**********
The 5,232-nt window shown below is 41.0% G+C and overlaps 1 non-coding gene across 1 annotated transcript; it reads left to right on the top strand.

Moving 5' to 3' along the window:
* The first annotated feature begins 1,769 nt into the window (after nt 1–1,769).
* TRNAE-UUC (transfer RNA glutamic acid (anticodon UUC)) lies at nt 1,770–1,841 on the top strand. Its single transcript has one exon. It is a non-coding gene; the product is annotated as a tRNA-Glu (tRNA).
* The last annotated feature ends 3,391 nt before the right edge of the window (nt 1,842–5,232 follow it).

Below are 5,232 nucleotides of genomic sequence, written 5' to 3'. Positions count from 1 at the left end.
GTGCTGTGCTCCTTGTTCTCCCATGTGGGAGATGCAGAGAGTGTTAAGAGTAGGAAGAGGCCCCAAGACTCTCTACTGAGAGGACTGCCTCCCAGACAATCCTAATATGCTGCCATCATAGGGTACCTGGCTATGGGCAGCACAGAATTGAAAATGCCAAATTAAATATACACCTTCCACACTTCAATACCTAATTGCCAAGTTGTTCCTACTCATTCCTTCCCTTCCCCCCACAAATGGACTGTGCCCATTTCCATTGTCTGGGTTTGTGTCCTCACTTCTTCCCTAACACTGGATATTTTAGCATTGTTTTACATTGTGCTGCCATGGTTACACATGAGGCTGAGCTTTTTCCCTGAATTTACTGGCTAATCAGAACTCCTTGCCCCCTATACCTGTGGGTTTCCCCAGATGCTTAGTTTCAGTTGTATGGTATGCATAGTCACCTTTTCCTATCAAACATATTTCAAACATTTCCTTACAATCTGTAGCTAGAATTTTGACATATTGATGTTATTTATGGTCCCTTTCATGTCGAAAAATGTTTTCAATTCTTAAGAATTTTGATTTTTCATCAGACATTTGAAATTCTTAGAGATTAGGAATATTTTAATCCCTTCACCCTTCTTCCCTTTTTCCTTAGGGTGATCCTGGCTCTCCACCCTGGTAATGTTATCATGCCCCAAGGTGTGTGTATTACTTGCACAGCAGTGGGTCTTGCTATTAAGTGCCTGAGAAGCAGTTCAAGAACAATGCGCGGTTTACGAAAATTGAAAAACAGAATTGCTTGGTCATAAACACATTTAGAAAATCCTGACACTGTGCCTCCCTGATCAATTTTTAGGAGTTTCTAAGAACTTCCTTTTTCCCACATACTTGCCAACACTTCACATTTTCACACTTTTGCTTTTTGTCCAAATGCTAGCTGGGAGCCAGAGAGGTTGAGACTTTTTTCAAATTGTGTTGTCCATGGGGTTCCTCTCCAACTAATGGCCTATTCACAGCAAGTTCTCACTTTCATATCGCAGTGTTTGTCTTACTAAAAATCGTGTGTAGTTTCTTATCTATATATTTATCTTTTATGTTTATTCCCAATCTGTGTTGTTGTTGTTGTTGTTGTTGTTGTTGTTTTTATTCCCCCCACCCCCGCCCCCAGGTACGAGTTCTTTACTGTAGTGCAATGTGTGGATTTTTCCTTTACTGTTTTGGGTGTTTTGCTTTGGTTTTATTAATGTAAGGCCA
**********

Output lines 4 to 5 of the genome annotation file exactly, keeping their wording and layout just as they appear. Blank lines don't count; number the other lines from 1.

* TRNAE-UUC (transfer RNA glutamic acid (anticodon UUC)) lies at nt 1,770–1,841 on the top strand. Its single transcript has one exon. It is a non-coding gene; the product is annotated as a tRNA-Glu (tRNA).
* The last annotated feature ends 3,391 nt before the right edge of the window (nt 1,842–5,232 follow it).